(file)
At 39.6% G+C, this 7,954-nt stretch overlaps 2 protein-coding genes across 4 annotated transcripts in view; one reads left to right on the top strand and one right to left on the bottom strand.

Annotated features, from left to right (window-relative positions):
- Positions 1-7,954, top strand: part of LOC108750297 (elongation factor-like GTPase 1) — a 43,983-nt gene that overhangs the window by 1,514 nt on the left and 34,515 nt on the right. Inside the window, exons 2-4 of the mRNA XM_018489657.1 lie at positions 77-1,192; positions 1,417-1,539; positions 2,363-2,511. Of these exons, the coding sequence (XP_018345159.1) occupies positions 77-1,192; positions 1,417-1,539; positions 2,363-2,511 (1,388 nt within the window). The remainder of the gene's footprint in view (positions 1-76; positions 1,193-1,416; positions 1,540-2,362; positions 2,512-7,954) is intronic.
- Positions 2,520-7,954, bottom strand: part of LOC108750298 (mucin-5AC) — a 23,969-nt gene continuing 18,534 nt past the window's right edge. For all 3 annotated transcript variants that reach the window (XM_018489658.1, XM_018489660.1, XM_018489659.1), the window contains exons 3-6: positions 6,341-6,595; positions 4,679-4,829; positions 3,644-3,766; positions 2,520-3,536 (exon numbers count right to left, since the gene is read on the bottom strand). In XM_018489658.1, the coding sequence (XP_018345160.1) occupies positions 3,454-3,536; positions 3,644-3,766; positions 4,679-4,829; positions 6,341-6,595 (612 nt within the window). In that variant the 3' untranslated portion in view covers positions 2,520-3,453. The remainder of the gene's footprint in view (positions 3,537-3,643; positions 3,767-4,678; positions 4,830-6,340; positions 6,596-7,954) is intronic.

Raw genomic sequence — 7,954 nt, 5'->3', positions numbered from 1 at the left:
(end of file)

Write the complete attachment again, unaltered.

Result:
At 39.6% G+C, this 7,954-nt stretch overlaps 2 protein-coding genes across 4 annotated transcripts in view; one reads left to right on the top strand and one right to left on the bottom strand.

Annotated features, from left to right (window-relative positions):
- Positions 1-7,954, top strand: part of LOC108750297 (elongation factor-like GTPase 1) — a 43,983-nt gene that overhangs the window by 1,514 nt on the left and 34,515 nt on the right. Inside the window, exons 2-4 of the mRNA XM_018489657.1 lie at positions 77-1,192; positions 1,417-1,539; positions 2,363-2,511. Of these exons, the coding sequence (XP_018345159.1) occupies positions 77-1,192; positions 1,417-1,539; positions 2,363-2,511 (1,388 nt within the window). The remainder of the gene's footprint in view (positions 1-76; positions 1,193-1,416; positions 1,540-2,362; positions 2,512-7,954) is intronic.
- Positions 2,520-7,954, bottom strand: part of LOC108750298 (mucin-5AC) — a 23,969-nt gene continuing 18,534 nt past the window's right edge. For all 3 annotated transcript variants that reach the window (XM_018489658.1, XM_018489660.1, XM_018489659.1), the window contains exons 3-6: positions 6,341-6,595; positions 4,679-4,829; positions 3,644-3,766; positions 2,520-3,536 (exon numbers count right to left, since the gene is read on the bottom strand). In XM_018489658.1, the coding sequence (XP_018345160.1) occupies positions 3,454-3,536; positions 3,644-3,766; positions 4,679-4,829; positions 6,341-6,595 (612 nt within the window). In that variant the 3' untranslated portion in view covers positions 2,520-3,453. The remainder of the gene's footprint in view (positions 3,537-3,643; positions 3,767-4,678; positions 4,830-6,340; positions 6,596-7,954) is intronic.

Raw genomic sequence — 7,954 nt, 5'->3', positions numbered from 1 at the left: